Flasks can also have a lighter weight than reservoirs. However, some tend to fall down or are hard to reach without a lot of work while on the move. Look for elastics to hold flasks in position even when they’re partially empty.
Many runners prefer one hydration method or the other, while others use both. However you choose to hydrate, you just need to make sure to bring enough water for your run.
Capacity: Water & Gear
How much capacity you need will depend on what your runs typically look like. Someone whose average run is a 5-mile road run will have different needs than someone whose average run is a 20-mile mountain run.
Running vests and hydration packs come with anywhere between 2 L and 20 L of storage space. That typically describes the size of the main compartment, however many have lots of other pockets and features to stash gear. Think about what you might want to bring on most runs, and find a pack or vest that fits that amount of stuff.
For example, our tester knows that if she’s wearing a running vest, she’s probably going on a trail run. She likes to bring at least one layer, snacks, and up to 3 L of water on most trail runs. On mountain runs where the weather is variable, she may bring two layers, or other emergency gear. To fit all that, she needs at least a 5 L pack, and 10 L is very comfortable.
When thinking about how much water you need, consider if you will have any opportunities to refill. If you’re running a race, how many aid stations are there? How long is the furthest distance between them? It’s not worth bringing too much more water than you need, since that will just weigh you down. However, it’s a fine line to run since water is a necessity while on the move.
If you’re in the mountains, are there any opportunities to fill up water from natural sources? Just make sure to bring a water filter or some way to treat water if so.
Getting the right fit is key for any piece of gear, but especially for a running vest. When possible, head to your local running store and ask for a fitting. For online shopping, take the time to measure yourself and refer to sizing charts.
Running vests should fit snuggly, without any bounce. You want it to feel more like a piece of clothing than a backpack. Ideally, you shouldn’t feel it move when you’re running.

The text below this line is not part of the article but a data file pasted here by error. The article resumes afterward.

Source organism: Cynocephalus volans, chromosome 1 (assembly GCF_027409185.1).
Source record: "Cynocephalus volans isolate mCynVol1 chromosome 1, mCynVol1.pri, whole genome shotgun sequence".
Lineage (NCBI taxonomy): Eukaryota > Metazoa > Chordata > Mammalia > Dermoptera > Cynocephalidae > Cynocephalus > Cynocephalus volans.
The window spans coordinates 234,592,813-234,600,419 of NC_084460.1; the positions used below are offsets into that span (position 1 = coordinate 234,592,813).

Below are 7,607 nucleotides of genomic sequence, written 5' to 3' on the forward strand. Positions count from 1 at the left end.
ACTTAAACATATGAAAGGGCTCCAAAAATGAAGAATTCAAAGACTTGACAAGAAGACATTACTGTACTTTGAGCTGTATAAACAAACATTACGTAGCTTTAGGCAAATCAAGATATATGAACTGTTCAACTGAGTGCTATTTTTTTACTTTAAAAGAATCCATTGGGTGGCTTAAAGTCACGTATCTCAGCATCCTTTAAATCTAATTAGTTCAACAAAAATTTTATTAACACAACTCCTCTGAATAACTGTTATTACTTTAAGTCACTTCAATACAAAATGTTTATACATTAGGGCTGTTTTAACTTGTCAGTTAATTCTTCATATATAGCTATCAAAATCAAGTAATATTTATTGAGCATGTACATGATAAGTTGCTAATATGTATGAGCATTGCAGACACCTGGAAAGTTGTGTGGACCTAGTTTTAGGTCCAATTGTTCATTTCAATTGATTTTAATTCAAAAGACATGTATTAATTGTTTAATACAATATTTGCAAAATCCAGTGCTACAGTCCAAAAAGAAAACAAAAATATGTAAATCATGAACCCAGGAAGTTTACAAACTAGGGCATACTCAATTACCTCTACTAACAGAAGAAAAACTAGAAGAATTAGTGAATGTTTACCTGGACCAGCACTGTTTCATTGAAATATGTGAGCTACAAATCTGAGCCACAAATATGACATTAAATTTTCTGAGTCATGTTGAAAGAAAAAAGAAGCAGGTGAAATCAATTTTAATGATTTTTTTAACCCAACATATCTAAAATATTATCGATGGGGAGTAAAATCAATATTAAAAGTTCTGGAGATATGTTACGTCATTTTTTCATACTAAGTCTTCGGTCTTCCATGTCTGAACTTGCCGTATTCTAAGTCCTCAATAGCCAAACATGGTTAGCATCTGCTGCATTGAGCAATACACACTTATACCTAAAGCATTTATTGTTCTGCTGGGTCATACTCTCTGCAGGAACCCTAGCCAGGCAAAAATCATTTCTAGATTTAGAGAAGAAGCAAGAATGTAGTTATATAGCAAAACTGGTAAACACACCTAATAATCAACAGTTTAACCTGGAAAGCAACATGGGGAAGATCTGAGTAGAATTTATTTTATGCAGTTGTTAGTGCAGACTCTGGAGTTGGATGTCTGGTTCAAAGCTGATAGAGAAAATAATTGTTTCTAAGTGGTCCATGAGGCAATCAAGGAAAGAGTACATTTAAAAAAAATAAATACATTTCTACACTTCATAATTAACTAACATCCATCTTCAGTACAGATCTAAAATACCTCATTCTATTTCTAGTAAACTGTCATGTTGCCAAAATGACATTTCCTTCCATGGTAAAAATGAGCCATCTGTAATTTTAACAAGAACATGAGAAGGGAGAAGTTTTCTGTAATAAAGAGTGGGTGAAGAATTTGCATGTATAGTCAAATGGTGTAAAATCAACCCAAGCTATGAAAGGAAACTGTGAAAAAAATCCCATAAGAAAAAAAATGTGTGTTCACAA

For women, you need to not only make sure the length and torso circumference is correct, but also be sure to take bust size into account. The women’s-specific VaporAiress offers two adjustment points for an easy fit, and our female testers were pleased with the overall fit.
Extra features can make the difference between an OK vest and an awesome one. There are so many additional organizational features on different running vests. Here are a few we see a lot:
Trekking pole attachments: If you like running with poles, it’s great to have a way to stash them if you get tired of using them, or get to a section of trail you don’t need them.
Zippered pockets: Front zippered pockets are useful for phones so they don’t fall out of stretch pockets (it’s happened to one of our testers!).
Stretchy pockets: Stretch pockets of any size are great for not taking up space unless you need them to. Stretch pockets allow you to fit larger items than the space allows, and ensure that the item doesn’t fall out if there isn’t a closure. Some of our favorite running vests use stretchy material on the pockets and compartments.
Ice axe attachment: Some running vests and packs have ways to attach ice axes which can be useful if you like to go fast and light while mountaineering. Or if you like to run during seasons when there is still snow/ice in the mountains, lightweight ice axes can be good for safety (just know how to use them).
Compression straps: Compression straps can help you fit even more gear on your pack or vest. It’s an especially good way to carry extra layers that don’t fit in your pack or can be used to carry trekking poles if there isn’t another option. Compression straps are versatile and useful in a variety of ways while running.
Whatever pack you end up choosing, remember the goal is to get out and run. Use a vest to maximize comfort and hydration, and enjoy your time on the trail.
When you’re out on runs it’s important to wear clothes and use gear that breathes well. Staying dry, or drying quickly, can be the difference between comfort and hyperthermia, especially in cold months or cold climates. And in the warm months, it can make the difference between a sluggish run and a feel-good run.
Many running vests are made out of material that allows them to wick sweat or dry quickly. Mesh materials can vent heat and keep you cooler. Or some vests and packs use ventilation to keep you cool while on the move.
It’s important to consider how well a running vest or pack breathes, especially if you know you sweat a lot.
The ideal running vest is not distracting while on a run. If you’re trying on running vests, add some weight to them (water, layers, etc) and run or bounce up and down to mimic running. See if you notice the running vest. If you do, it will probably distract you, or even worse, chafe while on a long run.
Like all clothing and gear, the perfect running vest depends on your body shape, and your needs. There is no one “most comfortable” vest, since what fits our testers well might not fit your body as well. But look for something that fits tightly, with no bouncing or rubbing.